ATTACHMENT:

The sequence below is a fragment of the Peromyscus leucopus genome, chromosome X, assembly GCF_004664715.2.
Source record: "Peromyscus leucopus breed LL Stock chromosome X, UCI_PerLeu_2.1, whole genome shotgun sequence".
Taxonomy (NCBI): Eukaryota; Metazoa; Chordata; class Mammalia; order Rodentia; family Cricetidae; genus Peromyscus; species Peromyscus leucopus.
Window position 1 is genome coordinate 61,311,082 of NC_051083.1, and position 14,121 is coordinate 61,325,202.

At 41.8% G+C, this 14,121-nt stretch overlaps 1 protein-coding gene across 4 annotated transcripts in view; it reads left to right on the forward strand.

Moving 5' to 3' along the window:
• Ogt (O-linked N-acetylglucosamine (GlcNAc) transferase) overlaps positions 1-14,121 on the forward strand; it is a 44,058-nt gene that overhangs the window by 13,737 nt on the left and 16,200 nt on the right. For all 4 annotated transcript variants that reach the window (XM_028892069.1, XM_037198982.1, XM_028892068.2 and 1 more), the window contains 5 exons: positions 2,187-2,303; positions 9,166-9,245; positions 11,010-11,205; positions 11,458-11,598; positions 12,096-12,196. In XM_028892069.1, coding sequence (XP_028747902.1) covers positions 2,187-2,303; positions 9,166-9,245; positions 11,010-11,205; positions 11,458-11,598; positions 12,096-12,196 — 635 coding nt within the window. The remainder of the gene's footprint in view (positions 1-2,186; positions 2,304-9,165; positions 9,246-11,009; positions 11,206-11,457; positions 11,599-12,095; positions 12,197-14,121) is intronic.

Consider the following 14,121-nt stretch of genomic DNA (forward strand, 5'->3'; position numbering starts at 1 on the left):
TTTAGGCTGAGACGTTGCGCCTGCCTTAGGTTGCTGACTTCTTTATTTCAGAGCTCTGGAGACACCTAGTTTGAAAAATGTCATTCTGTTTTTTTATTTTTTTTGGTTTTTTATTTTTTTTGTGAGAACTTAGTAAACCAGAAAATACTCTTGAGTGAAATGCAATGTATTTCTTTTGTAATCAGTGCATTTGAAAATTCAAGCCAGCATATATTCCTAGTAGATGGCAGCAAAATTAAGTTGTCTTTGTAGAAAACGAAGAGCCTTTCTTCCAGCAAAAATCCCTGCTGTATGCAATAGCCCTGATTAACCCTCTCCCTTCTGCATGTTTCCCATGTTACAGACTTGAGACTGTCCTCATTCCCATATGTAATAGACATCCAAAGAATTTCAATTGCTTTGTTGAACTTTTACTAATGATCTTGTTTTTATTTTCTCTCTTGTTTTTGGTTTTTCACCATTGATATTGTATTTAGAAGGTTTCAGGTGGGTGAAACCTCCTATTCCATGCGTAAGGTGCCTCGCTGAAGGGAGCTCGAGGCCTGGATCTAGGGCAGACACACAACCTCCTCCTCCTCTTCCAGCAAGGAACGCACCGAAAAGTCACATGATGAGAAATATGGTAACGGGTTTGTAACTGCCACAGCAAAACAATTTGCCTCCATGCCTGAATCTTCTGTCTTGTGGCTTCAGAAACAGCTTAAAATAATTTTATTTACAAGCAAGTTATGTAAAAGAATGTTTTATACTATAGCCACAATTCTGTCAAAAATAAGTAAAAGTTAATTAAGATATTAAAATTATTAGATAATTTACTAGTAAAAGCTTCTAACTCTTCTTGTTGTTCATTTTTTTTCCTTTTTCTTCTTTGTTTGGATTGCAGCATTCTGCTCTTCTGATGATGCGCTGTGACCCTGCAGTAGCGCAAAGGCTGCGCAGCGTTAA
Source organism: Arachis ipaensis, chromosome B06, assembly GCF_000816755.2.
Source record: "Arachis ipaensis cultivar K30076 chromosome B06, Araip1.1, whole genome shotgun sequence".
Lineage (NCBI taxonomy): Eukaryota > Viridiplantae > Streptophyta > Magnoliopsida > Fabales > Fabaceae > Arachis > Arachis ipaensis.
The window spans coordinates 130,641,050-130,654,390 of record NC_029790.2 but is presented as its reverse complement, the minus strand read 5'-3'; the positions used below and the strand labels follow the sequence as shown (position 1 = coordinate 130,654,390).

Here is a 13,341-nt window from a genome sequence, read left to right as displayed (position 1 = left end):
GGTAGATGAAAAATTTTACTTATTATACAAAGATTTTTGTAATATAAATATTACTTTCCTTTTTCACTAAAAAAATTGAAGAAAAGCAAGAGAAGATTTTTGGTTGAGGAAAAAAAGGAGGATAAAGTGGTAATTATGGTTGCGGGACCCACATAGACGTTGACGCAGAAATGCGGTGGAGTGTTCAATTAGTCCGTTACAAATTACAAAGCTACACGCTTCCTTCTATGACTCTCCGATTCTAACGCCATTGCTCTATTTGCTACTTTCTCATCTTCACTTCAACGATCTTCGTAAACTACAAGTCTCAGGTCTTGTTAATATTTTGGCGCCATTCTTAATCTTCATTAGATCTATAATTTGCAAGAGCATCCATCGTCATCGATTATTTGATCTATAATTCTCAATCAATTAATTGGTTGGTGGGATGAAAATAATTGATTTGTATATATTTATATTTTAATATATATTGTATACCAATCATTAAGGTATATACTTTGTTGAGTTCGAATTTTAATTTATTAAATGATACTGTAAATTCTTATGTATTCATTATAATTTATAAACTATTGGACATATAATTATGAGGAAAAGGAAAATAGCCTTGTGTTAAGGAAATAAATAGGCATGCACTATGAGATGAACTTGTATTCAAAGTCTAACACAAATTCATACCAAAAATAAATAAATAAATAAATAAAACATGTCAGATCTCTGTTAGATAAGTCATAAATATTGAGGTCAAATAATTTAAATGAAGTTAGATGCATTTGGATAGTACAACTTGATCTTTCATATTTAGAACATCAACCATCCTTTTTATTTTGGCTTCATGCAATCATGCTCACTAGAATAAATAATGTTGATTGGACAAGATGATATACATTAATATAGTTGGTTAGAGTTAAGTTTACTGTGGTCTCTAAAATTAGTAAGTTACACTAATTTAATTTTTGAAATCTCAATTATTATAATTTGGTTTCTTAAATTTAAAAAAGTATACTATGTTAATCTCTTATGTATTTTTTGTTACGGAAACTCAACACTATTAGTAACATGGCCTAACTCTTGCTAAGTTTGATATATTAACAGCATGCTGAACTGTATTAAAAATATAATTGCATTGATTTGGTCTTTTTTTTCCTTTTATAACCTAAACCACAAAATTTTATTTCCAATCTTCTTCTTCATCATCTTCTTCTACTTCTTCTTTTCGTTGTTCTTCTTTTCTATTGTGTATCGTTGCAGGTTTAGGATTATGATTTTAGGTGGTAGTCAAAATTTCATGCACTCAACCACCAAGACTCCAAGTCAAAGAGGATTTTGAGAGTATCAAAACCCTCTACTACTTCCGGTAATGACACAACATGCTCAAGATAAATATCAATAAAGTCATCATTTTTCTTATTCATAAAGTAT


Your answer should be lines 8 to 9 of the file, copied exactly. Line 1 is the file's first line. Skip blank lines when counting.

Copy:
Consider the following 14,121-nt stretch of genomic DNA (forward strand, 5'->3'; position numbering starts at 1 on the left):
TTTAGGCTGAGACGTTGCGCCTGCCTTAGGTTGCTGACTTCTTTATTTCAGAGCTCTGGAGACACCTAGTTTGAAAAATGTCATTCTGTTTTTTTATTTTTTTTGGTTTTTTATTTTTTTTGTGAGAACTTAGTAAACCAGAAAATACTCTTGAGTGAAATGCAATGTATTTCTTTTGTAATCAGTGCATTTGAAAATTCAAGCCAGCATATATTCCTAGTAGATGGCAGCAAAATTAAGTTGTCTTTGTAGAAAACGAAGAGCCTTTCTTCCAGCAAAAATCCCTGCTGTATGCAATAGCCCTGATTAACCCTCTCCCTTCTGCATGTTTCCCATGTTACAGACTTGAGACTGTCCTCATTCCCATATGTAATAGACATCCAAAGAATTTCAATTGCTTTGTTGAACTTTTACTAATGATCTTGTTTTTATTTTCTCTCTTGTTTTTGGTTTTTCACCATTGATATTGTATTTAGAAGGTTTCAGGTGGGTGAAACCTCCTATTCCATGCGTAAGGTGCCTCGCTGAAGGGAGCTCGAGGCCTGGATCTAGGGCAGACACACAACCTCCTCCTCCTCTTCCAGCAAGGAACGCACCGAAAAGTCACATGATGAGAAATATGGTAACGGGTTTGTAACTGCCACAGCAAAACAATTTGCCTCCATGCCTGAATCTTCTGTCTTGTGGCTTCAGAAACAGCTTAAAATAATTTTATTTACAAGCAAGTTATGTAAAAGAATGTTTTATACTATAGCCACAATTCTGTCAAAAATAAGTAAAAGTTAATTAAGATATTAAAATTATTAGATAATTTACTAGTAAAAGCTTCTAACTCTTCTTGTTGTTCATTTTTTTTCCTTTTTCTTCTTTGTTTGGATTGCAGCATTCTGCTCTTCTGATGATGCGCTGTGACCCTGCAGTAGCGCAAAGGCTGCGCAGCGTTAA